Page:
GM: Do you changed the artwork… in the first, it sound wise and plenty, the second shows some angry… would you like to coment?
Elksworth: The artist of the artwork, Ivan Shishkin, has two paintings that I admire, of the same person, so I used one for each of the albums.
GM: Tell us about you composition process. It’s DIY or do you uses studios?
Elksworth: All DIY. At first I usually have an idea on how the album should sound, then I begin composing the drums, then keys, then guitars then vocals. Then I master the file, export it and upload to Bandcamp.
People always ask where I get the ideas from. Great Cold Emptiness is an observant project, meaning that I get ideas from nature itself, and I replicate certain natural elements into the style.
GM: How many time do you spent in the first EP?
Elksworth: Almost 5 or 6 months. It was originally supposed to be a full-length but I had 3 -4 good tracks that I released, so it became what it is now.
GM: In 2015 do you released this EP, the Father Elk album and pre-resleased the remastered edition of the EP and Angel Outcasts & Idle Worshippers… It was a full year….
Elksworth: Father Elk, I do not associate with GCE at all. The EP is almost done, and the next album Miles Before I Sleep is in the writing stage so in the coming months I will be busy with recording.
Saturnine Despondencies is just a compilation of my old work, new demos, unreleased stuff, an anthology of sorts.
GM: Oh, this would be very nice!
Elksworth: Yes, I plan for a physical boxset release.
GM: You’ve posted [at FB] that you would like to assigne with Pest or some ‘major’ underground label. Do you have looked for labels?
Elksworth: I have, such as Solitude Productions and the like. But with Pest, they have not replied after 6 months and Solitude said they want “better quality music” so its basically as if my music is not to their standards.
GM: Have you tried Depressive Illusions?
Elksworth: Yes, and they dont offer me what I need due to limited promotion.
GM: Oh, I see…
How would you rate your experience with Bandcamp?
Elksworth: Bandcamp is great. They’re the reason where I am today.
GM: What about the public’s feedback?
Elksworth: With GCE I have more “fans” then APD, all because of bandcamp. It all revolves around change.
GM: Well, indeed… your projects have a very different sonority…
I hope you don’t take me bad, but I think that also GCE and Father Elk have fine roots on 90’s…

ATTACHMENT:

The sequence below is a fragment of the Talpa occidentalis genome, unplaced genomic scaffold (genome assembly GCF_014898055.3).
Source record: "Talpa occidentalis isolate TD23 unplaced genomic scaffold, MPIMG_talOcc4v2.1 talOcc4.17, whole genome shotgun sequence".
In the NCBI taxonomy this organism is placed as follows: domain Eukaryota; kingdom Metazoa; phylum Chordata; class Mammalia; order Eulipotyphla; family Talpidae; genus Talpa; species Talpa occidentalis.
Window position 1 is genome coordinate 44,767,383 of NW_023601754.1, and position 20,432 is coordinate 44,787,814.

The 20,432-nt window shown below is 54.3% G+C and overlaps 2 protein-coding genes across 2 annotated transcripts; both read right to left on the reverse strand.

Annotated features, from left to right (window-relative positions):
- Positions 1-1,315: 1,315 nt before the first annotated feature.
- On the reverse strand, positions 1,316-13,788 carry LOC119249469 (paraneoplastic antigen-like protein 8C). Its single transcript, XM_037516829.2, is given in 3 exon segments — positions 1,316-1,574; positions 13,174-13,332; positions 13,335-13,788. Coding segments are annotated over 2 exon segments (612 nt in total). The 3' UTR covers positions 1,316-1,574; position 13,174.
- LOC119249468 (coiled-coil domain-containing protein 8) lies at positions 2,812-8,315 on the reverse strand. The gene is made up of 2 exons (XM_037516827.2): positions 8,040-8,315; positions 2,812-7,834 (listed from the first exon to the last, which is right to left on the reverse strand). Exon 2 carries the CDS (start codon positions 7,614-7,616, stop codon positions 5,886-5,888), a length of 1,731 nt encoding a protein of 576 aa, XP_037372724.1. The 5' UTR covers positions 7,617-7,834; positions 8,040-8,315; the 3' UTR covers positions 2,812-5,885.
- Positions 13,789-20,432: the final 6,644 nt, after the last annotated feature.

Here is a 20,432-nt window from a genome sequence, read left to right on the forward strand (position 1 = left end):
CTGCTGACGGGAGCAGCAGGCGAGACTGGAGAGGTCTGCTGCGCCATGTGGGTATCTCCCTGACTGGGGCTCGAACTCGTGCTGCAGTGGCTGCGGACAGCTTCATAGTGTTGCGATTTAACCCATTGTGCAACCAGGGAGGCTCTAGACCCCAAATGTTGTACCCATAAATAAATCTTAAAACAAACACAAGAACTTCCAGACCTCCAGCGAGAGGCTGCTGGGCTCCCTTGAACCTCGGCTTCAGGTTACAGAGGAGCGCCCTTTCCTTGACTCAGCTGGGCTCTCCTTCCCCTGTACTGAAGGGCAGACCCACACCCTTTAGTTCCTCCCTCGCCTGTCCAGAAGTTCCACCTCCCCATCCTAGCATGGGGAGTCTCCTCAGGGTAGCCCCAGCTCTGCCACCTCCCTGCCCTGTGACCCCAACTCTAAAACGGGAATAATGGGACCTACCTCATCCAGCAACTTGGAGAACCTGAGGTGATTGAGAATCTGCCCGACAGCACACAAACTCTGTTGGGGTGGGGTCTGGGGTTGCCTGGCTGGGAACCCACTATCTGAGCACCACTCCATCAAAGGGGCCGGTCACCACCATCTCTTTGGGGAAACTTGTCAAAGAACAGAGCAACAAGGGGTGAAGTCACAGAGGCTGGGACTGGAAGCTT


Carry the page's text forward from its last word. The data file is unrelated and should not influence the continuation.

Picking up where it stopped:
Elksworth: I like the music of the album, but it’s not GCE. Its for a new thing maybe. Not sure yet.
GM: With a new album and a compilation to be released, what more should we expect for 2016?
Elksworth: I have some new ideas for GCE, more oriented towards a rock approach, sort of like newer Green Carnation, and a temporary drift away from the metal side of things. So, with a slight style change after the 2nd album is what you and fans should expect.
GM: All right!
Well, lets talk about music now.
Whats the album you listened more in all your life? And what would you point, today, as your favorite of all times?
Elksworth: My favorite album of all time is Sigur Ros’s Valtari. That album has been through my life more than any other. It is the epitome of a perfect ambient, wintery, sweet and lively post-ambient album.
GM: What are listening now? What was the best album of 2015?
Elksworth: Shape of Despair – Monotony Fields is the #1 2015 album. Surprisingly, 2015 was THE year for Doom.
What underground means to you? Do you wanna to stay at underground or would you like to get bigger?
Elksworth: Depends on the project. I would love to become bigger absolutely, but all in various degrees.
GM: Would you like to recommend some small band or project, which deserves more attention?
Elksworth: City of Dawn, The Last Surrealist, Lectoblix, Carnivorous Forest and a lot of other bands in my circle of friends.
GM: Some mesage to your listeners???
Elksworth: Thank you for always listening, and thank you for the words of encouragement 🙂
GM: Well, it was a pleasure!
Elksworth: Cool, dude!
Follow Great Cold Emptiness at FB.
Listen and support GCE at Bancamp.